Sydney Festival: Vincent Moon

25 January 2012

Vincent Moon: the cliché of a French filmmaker?
Vincent Moon: the cliché of a French filmmaker?

During this decidedly low-fi get-together, Vincent Moon addresses the audience as though we are all his Facebook friends, while he makes desultory conversation with co-host and fellow filmmaker Ameilia Tovey about his methods and inspirations.

I'd never heard of Moon before now, but his black-and-white photograph in the Sydney Festival program drew me to his one-off show, if that's what you can call it, at the Seymour Centre on Sunday night.

In the photo he looked like the cigarette-smoking auteur, moody and good-looking, but during his show he says that the choice of this photo is embarrassing, "the cliché of a French filmmaker".

Moon's nonchalance about being a French cliché is perhaps warranted given that when he presses play on his laptop on stage, the films turn out to be genuinely untainted by filmmaking artifice.

Known for his ability to become part of the situation he's shooting, as much as he is for his single-take videos of bands such as The National, Sigur Ros and Arcade Fire, Moon might be what old fogeys (moi?) call "a YouTube sensation".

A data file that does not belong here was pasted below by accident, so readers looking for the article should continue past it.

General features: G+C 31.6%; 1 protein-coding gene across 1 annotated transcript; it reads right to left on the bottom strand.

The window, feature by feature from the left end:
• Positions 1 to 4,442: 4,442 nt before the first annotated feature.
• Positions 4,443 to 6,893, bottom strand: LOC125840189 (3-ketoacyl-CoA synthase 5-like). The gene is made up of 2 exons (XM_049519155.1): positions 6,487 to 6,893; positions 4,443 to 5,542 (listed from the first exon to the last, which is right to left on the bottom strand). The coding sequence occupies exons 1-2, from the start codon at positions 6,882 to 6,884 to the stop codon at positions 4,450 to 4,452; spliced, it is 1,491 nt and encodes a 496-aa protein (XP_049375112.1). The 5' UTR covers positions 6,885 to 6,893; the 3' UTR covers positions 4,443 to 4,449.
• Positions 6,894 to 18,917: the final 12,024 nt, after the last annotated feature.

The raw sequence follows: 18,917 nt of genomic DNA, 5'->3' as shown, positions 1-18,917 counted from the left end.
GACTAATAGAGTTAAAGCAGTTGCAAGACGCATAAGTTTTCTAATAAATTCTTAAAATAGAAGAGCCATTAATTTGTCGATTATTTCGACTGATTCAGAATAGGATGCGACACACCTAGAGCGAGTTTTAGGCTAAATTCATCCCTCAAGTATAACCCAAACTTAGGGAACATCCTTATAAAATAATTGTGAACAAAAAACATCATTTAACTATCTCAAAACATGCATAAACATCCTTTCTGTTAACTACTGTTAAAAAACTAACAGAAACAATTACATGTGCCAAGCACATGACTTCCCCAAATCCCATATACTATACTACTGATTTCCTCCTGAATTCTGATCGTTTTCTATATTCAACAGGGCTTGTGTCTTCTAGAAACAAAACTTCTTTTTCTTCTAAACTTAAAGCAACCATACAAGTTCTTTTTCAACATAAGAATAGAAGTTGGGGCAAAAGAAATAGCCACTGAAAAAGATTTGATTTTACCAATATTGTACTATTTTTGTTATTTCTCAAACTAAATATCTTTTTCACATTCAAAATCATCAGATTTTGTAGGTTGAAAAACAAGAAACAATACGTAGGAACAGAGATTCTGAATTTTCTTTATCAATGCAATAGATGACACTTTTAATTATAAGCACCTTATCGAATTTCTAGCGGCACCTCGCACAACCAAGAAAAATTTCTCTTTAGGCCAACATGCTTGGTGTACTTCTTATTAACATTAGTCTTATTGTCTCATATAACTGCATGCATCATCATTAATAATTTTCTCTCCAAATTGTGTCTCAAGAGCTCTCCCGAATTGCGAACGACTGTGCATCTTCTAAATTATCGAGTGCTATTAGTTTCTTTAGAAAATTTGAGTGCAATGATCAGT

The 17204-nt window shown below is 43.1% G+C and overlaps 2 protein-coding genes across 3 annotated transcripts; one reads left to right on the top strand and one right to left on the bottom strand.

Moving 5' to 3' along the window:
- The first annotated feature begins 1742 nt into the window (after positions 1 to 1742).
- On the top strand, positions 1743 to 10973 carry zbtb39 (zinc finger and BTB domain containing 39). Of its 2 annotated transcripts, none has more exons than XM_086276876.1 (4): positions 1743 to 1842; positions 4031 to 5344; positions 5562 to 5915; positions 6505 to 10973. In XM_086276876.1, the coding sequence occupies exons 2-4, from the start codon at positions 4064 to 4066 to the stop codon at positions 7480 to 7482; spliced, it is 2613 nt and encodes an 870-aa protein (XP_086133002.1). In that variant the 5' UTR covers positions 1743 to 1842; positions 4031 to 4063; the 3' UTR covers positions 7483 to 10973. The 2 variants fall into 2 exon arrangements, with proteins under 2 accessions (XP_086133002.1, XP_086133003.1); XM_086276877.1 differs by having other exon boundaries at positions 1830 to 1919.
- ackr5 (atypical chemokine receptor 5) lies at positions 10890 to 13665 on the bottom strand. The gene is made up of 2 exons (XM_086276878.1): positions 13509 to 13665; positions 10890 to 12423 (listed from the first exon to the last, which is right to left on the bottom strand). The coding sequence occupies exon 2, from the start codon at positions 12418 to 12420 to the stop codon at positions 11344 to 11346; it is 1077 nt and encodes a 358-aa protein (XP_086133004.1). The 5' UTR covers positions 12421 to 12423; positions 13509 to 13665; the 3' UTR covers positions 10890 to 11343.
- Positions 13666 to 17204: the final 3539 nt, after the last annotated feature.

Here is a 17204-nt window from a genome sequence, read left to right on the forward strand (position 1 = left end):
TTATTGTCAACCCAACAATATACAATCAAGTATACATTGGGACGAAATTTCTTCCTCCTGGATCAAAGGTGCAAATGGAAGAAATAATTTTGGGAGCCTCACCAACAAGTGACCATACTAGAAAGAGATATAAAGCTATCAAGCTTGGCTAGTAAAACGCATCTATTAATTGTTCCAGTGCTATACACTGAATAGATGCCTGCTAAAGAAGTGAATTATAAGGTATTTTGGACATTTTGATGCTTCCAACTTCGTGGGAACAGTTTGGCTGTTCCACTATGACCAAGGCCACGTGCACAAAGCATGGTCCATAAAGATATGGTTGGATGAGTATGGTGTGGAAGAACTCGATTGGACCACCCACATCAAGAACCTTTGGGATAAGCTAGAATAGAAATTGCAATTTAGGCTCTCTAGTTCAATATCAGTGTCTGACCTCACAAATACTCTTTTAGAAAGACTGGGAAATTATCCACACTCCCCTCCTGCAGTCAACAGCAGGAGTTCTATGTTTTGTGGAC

Embracing digital technologies and the distribution capabilities of the internet, Moon, in his series called Take Away Shows, has come to set the agenda in a new form of filmmaking that aims to capture life's immediacies and rhythms.

Using Western pop music as his launching pad and the internet as his base, Moon has since branched out into ethnographic expeditions, travelling the world for the past three years, documenting a diversity of musical experiences.

He shows us some of his most recent work shot in Paris, Indonesia and Singapore and they are simple, poetic and intimate. Each time he shows a film, he joins the audience off-stage to watch, showing that he is clearly still excited by his own work and chuffed to see it on the big screen.

With his easygoing but memorable work he has spawned a generation of imitators, but I can only imagine that it would be hard for most to genuinely reproduce the curious world of Vincent Moon, this artist with a camera.

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